Nicastrin functions as a gamma-secretase-substrate receptor.
ABSTRACT gamma-secretase catalyzes the intramembrane cleavage of amyloid precursor protein (APP) and Notch after their extracellular domains are shed by site-specific proteolysis. Nicastrin is an essential glycoprotein component of the gamma-secretase complex but has no known function. We now show that the ectodomain of nicastrin binds the new amino terminus that is generated upon proteolysis of the extracellular APP and Notch domains, thereby recruiting the APP and Notch substrates into the gamma-secretase complex. Chemical- or antibody-mediated blocking of the free amino terminus, addition of purified nicastrin ectodomain, or mutations in the ectodomain markedly reduce the binding and cleavage of substrate by gamma-secretase. These results indicate that nicastrin is a receptor for the amino-terminal stubs that are generated by ectodomain shedding of type I transmembrane proteins. Our data are consistent with a model where nicastrin presents these substrates to gamma-secretase and thereby facilitates their cleavage via intramembrane proteolysis.
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ABSTRACT: Amyloid β-protein (Aβ) plays a central role in the pathogenesis of Alzheimer's disease, the most common age-associated neurodegenerative disorder. Aβ is generated through intramembrane proteolysis of the β-carboxyl terminal fragment (βCTF) of β-amyloid precursor protein (APP) by γ-secretase. The initial cleavage by γ-secretase occurs in the membrane/cytoplasm boundary of the βCTF, liberating the APP intracellular domain (AICD). The remaining βCTFs, which are truncated at the C-terminus (longer Aβs), are then cropped sequentially in a stepwise manner, predominantly at three residue intervals, to generate Aβ. There are two major Aβ product lines which generate Aβ40 and Aβ42 with concomitant release of three and two tripeptides, respectively. Additionally, many alternative cleavages occur, releasing peptides with three to six residues. These modulate the Aβ product lines and define the species and quantity of Aβ generated. Here, we review our current understanding of the intramembrane cleavage of the βCTF by γ-secretase, which may contribute to the future goal of developing an efficient therapeutic strategy for Alzheimer's disease.Frontiers in Physiology 11/2014; 5:463.
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ABSTRACT: The presenilin genes were first identified as the site of missense mutations causing early onset autosomal dominant familial Alzheimer's disease. Subsequent work has shown that the presenilin proteins are the catalytic subunits of a hetero-tetrameric complex containing APH1, nicastrin and PEN-2. This complex (variously termed presenilin complex or gamma-secretase complex) performs an unusual type of proteolysis in which the transmembrane domains of Type I proteins are cleaved within the hydrophobic compartment of the membrane. This review describes some of the molecular and structural biology of this unusual enzyme complex. The presenilin complex is a bilobed structure. The head domain contains the ectodomain of nicastrin. The base domain contains a central cavity with a lateral cleft that likely provides the route for access of the substrate to the catalytic cavity within the centre of the base domain. There are reciprocal allosteric interactions between various sites in the complex that affect its function. For instance, binding of Compound E, a peptidomimetic inhibitor to the PS1 N-terminus, induces significant conformational changes that reduces substrate binding at the initial substrate docking site, and thus inhibits substrate cleavage. However, there is a reciprocal allosteric interaction between these sites such that prior binding of the substrate to the initial docking site paradoxically increases the binding of the Compound E peptidomimetic inhibitor. Such reciprocal interactions are likely to form the basis of a gating mechanism that underlies access of substrate to the catalytic site. An increasingly detailed understanding of the structural biology of the presenilin complex is an essential step towards rational design of substrate- and/or cleavage site-specific modulators of presenilin complex function.Molecular Neurodegeneration 12/2014; 9(1):59. · 5.29 Impact Factor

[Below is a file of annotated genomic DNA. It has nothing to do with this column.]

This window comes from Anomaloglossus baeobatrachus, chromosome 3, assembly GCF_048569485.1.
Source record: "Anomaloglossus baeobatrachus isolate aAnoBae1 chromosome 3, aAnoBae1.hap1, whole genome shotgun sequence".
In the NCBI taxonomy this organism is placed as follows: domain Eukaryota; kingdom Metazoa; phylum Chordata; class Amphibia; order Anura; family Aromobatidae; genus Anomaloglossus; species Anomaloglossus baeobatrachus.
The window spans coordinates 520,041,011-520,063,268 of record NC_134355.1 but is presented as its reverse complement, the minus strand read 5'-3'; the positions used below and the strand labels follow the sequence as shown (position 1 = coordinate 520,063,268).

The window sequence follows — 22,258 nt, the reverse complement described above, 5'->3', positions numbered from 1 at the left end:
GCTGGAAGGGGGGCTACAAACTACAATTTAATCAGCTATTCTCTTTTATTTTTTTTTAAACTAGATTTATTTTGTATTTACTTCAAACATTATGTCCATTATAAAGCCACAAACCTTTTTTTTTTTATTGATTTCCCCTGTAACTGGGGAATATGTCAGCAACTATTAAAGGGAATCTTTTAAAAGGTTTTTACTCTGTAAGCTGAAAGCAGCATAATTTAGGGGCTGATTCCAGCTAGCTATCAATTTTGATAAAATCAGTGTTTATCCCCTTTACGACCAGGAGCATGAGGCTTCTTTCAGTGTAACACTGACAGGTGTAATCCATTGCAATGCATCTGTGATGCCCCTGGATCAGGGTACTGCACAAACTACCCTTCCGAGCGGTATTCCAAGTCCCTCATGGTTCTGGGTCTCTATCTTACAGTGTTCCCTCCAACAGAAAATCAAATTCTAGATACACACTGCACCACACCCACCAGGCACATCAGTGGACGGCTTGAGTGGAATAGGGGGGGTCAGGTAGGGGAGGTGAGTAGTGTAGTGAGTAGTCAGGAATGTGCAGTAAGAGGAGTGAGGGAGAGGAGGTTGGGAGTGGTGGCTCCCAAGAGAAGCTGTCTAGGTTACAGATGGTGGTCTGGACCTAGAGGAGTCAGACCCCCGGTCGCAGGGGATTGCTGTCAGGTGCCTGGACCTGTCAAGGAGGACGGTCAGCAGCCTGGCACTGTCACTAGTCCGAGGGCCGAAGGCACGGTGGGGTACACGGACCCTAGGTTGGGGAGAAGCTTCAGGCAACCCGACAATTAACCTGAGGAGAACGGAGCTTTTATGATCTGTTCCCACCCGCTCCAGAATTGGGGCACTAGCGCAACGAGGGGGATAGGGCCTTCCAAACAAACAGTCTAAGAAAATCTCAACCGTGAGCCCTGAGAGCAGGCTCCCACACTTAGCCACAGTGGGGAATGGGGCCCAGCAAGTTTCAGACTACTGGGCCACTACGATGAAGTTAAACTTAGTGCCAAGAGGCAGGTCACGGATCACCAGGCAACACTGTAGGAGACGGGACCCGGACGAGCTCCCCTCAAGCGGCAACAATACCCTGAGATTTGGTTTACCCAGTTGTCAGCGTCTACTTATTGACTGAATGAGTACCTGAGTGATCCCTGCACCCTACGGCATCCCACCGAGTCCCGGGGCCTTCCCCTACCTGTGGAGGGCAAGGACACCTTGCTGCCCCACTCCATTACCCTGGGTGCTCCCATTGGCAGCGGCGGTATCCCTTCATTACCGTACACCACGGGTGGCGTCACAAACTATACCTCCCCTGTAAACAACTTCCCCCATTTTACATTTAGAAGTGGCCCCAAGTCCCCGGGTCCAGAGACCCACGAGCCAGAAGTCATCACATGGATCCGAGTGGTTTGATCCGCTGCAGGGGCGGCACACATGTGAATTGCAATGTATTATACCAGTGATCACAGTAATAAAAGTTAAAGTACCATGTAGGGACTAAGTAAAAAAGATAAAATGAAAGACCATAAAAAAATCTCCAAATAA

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ABSTRACT: One of the most critical pathological features of Alzheimer's disease (AD) is the accumulation of β-amyloid (Aβ) peptides that form extracellular senile plaques in the brain. Aβ is derived from β-amyloid precursor protein (APP) through sequential cleavage by β- and γ-secretases. γ-secretase is a high molecular weight complex minimally composed of four components: presenilins (PS), nicastrin, anterior pharynx defective 1 (APH-1), and presenilin enhancer 2 (PEN-2). In addition to APP, γ-secretase also cleaves many other type I transmembrane (TM) protein substrates. As a crucial enzyme for Aβ production, γ-secretase is an appealing therapeutic target for AD. Here, we summarize current knowledge on the structure and function of γ-secretase, as well as recent progress in developing γ-secretase targeting drugs for AD treatment.Frontiers in Cellular Neuroscience 01/2014; 8:427. · 4.18 Impact Factor